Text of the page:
Java example source code file (RotationConvention.java)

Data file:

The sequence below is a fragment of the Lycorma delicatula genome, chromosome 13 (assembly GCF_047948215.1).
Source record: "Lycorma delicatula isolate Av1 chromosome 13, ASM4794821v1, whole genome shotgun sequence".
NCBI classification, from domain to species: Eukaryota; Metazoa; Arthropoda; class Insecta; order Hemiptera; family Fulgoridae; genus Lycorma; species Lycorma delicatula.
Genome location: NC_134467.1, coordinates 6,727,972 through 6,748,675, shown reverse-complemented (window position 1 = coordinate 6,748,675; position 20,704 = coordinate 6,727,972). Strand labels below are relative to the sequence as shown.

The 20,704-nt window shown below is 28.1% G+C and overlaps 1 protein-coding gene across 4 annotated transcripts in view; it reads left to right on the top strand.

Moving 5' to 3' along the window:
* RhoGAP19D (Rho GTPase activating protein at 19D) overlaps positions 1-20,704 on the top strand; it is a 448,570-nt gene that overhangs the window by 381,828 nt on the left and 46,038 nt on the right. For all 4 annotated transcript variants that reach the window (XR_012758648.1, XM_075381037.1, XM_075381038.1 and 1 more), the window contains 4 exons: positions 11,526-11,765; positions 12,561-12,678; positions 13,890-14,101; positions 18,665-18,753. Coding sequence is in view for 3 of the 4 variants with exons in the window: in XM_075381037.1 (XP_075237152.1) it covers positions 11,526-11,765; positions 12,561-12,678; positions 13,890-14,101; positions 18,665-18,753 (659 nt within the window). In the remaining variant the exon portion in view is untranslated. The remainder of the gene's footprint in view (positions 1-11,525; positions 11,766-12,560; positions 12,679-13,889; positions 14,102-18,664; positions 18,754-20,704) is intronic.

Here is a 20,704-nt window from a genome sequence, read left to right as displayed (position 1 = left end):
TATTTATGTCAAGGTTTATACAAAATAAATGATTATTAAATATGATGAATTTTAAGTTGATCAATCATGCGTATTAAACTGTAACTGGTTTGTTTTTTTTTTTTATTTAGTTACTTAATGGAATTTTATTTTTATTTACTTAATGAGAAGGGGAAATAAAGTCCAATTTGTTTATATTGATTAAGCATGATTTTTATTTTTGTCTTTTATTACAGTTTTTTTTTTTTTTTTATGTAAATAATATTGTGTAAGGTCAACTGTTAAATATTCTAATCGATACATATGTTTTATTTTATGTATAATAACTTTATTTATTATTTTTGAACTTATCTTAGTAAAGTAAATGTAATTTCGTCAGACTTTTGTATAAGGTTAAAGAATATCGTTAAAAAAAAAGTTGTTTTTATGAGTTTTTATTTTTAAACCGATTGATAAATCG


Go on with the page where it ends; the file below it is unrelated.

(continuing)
The RotationConvention.java Java example source code/* * Licensed to the Apache Software Foundation (ASF) under one or more * contributor license agreements. See the NOTICE file distributed with * this work for additional information regarding copyright ownership. * The ASF licenses this file to You under the Apache License, Version 2.0 * (the "License"); you may not use this file except in compliance with * the License. You may obtain a copy of the License at * * http://www.apache.org/licenses/LICENSE2.0 * * Unless required by applicable law or agreed to in writing, software * distributed under the License is distributed on an "AS IS" BASIS, * WITHOUT WARRANTIES OR CONDITIONS OF ANY KIND, either express or implied. * See the License for the specific language governing permissions and * limitations under the License. */ package org.apache.commons.math3.geometry.euclidean.threed; /** * This enumerates is used to differentiate the semantics of a rotation. * @see Rotation * @since 3.6 */ public enum RotationConvention { /** Constant for rotation that have the semantics of a vector operator. * <p> * According to this convention, the rotation moves vectors with respect * to a fixed reference frame. * </p> * <p> * This means that if we define rotation r is a 90 degrees rotation around * the Z axis, the image of vector {@link Vector3D#PLUS_I} would be * {@link Vector3D#PLUS_J}, the image of vector {@link Vector3D#PLUS_J} * would be {@link Vector3D#MINUS_I}, the image of vector {@link Vector3D#PLUS_K} * would be {@link Vector3D#PLUS_K}, and the image of vector with coordinates (1, 2, 3) * would be vector (2, 1, 3). This means that the vector rotates counterclockwise. * </p> * <p> * This convention was the only one supported by Apache Commons Math up to version 3.5. * </p> * <p> * The difference with {@link #FRAME_TRANSFORM} is only the semantics of the sign * of the angle. It is always possible to create or use a rotation using either * convention to really represent a rotation that would have been best created or * used with the other convention, by changing accordingly the sign of the * rotation angle. This is how things were done up to version 3.5. * </p> */ VECTOR_OPERATOR, /** Constant for rotation that have the semantics of a frame conversion. * <p> * According to this convention, the rotation considered vectors to be fixed, * but their coordinates change as they are converted from an initial frame to * a destination frame rotated with respect to the initial frame. * </p> * <p> * This means that if we define rotation r is a 90 degrees rotation around * the Z axis, the image of vector {@link Vector3D#PLUS_I} would be * {@link Vector3D#MINUS_J}, the image of vector {@link Vector3D#PLUS_J} * would be {@link Vector3D#PLUS_I}, the image of vector {@link Vector3D#PLUS_K} * would be {@link Vector3D#PLUS_K}, and the image of vector with coordinates (1, 2, 3) * would be vector (2, 1, 3). This means that the coordinates of the vector rotates * clockwise, because they are expressed with respect to a destination frame that is rotated * counterclockwise. * </p> * <p> * The difference with {@link #VECTOR_OPERATOR} is only the semantics of the sign * of the angle. It is always possible to create or use a rotation using either * convention to really represent a rotation that would have been best created or * used with the other convention, by changing accordingly the sign of the * rotation angle. This is how things were done up to version 3.5. * </p> */ FRAME_TRANSFORM; } Other Java examples (source code examples)Here is a short list of links related to this Java RotationConvention.java source code file: 
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